poll-tax law had previously been re
pealed. The road head tax had be
come largely inoperative because un
enforceable. In Multnomah County
which has one-third the voting popu
lation of the state, no attempt had
been made to collect It for a decade,
and Multnomah County gave the
U'Ren Jokerlzed amendment all but
44 of the 2044 majority it received at
the polls. These facts have been men
tioned by The Oregonlan several times
and the article Sunday was in con
THE ENGLISH TEACHERS' STRIKE.
Mayor Gaynor once said that if the
police tyranny to which New Torkers
meekly submit were to happen in
England it would shake the throne
Rebellion would be prompt and
fierce. The Ministry would be Inter
pellated and the government driven
from office. In the United States
there is no way of interpellating the
Government. News of tyrannous out.
rages circulates but slowly and Is
often overlooked entirely by the pub
lic. Were the disagreeable facts pa
raded in Congress as they are in the
British Parliament they would be on
every tongue and could not be Ignored.
This is one advantage which the
"Parliamentary system" of govern
ment seems to have over our Congres
sional system. The British Ministers
have seats In Parliament and must
take their share of questioning- and
rebuke. Perhaps this difference of
governmental policy arises from a
fundamental difference of disposition.
Americans are constitutionally dis.
posed to sit down under mistreatment.
They dislike to make a scene. They
expect ridicule rather than sympathy
from the bystanders if they resent the
tyranny of a policeman, a streetcar
conductor or the gas man.
The British, on the contrary, are
pugnacious. They enjoy making a
row and they know that they will have
a great deal of public sympathy in any
controversy they may cause. There Is
always an eager party of protest In
England which can be rallied to any
cause, however absurd it may look to
us. For this reason the striking
school teachers of Herefordshire, who
would have been laughed out of their
position in the United States, 'have
won public support In England and
actually gained their point.
HI GIIX RESURGENT.
There is a new HI GUI in Seattle.
He is the Hi Gill who says the old HI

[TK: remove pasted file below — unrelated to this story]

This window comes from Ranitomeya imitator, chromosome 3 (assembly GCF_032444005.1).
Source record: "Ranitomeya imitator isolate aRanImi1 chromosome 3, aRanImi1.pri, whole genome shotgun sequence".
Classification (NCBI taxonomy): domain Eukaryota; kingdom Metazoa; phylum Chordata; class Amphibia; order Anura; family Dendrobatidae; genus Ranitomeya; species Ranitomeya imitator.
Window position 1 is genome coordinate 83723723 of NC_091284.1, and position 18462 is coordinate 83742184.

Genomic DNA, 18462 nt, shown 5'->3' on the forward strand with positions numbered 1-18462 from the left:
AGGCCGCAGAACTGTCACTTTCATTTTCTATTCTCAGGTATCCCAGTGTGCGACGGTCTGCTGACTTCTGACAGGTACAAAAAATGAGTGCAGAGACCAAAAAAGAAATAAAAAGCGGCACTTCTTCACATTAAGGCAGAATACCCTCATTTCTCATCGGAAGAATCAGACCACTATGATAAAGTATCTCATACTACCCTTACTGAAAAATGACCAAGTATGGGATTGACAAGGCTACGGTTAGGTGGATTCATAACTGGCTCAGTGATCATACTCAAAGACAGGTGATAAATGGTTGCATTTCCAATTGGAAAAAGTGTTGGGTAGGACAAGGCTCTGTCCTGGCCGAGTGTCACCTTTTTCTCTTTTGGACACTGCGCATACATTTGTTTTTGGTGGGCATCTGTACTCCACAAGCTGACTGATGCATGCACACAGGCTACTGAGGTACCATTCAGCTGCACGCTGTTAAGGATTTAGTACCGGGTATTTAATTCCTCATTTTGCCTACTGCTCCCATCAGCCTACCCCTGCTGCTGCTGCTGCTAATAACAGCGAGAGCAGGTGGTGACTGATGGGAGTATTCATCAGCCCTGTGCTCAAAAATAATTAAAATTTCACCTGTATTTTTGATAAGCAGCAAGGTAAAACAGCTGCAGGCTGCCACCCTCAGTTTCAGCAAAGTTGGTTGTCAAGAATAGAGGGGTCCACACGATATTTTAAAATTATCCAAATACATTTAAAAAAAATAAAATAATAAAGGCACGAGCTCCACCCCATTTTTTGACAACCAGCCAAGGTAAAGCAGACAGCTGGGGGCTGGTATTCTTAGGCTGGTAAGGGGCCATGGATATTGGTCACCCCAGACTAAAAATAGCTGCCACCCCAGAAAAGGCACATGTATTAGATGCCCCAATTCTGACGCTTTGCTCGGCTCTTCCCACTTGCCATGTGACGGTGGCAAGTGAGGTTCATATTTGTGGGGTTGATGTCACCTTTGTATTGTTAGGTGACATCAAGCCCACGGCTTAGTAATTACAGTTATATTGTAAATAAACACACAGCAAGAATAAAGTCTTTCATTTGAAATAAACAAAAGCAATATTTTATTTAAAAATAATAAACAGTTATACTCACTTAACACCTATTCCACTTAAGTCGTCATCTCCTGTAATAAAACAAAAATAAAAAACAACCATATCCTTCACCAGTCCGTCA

Gill was a most unfit person to be
Mayor of Seattle, and that the people
were right, quite right, In recalling
him. Now he is a chastened and purl,
fied Hi Gill and he will be a moral
Mayor of a moral town, if they will
elect him once more.
Apparently Seattle enjoys its in
termittent spells of Hi Gillism. When
Hi Gill ran for Mayor, four years ago,
waving the red light and hurrahing
for a wide-open town, they elected
him. Seattle got what it wanted in
Hi Gill, for he scrupulously lived up
to his campaign promises. Having an
open town, and having Hi Gill, Se
attle promptly concluded that It was
mistaken when it .turned the town
over to the saloons! the gamblers and
the underworld, and it recalled Hi
Gill. Thus HI Gill was punished vi
cariously for the repentant Seattle's
offense in electing HI Gill.
The lesson of Seattle's experiences
with HI Gill would seem to be that
Seattle must not be taken too serious
ly when it proclaims an open-town
policy or a closed-town policy. The
way to green pastures of complacent
ease for a Seattle Mayor would appear
to be best found by setting his moral
compass about 90 degrees off the
course prescribed for him in any elec
tion. Of course Hi Gill has not yet been
elected Mayor. Seattle has merely
made a preliminary declaration of in
tention to make him Mayor again. Se
attle may change its, mind again, to be
sure. But the omens are nevertheless
auspicious for another hectic HI Gill
period. The recallera might as well
be getting their petitions ready.
DALY'S MILLION-DOLLAR FAD.
Let the public make its own cal
culation as to the cost of the general
use of water meters in Portland and
thus ascertain for Itself the colossal
folly of the Daly water policy. It ap
pears to suit the purposes of the over
zealous journalistic defender of Daly
ism in any form to assail and mis
represent The Oregonian as to this
gross water extravagance; but that
does not matter much.
It is in no, sense a fight by the "big
interests." It is the concern of the
55,000 domestic water users of Port
land. They are the people whom
Commissioner Daly purposes to tag,
check up, and padlock with his water-meter
Idiocy. Here are a few facts
and The Oregonlan challenges the
Water Department, or the Commis
sioner, or his newspaper, to dispute
their complete accuracy:
The overhead expense in the Port
land Water Department in 1912 was
8.55 per cent of the total income. The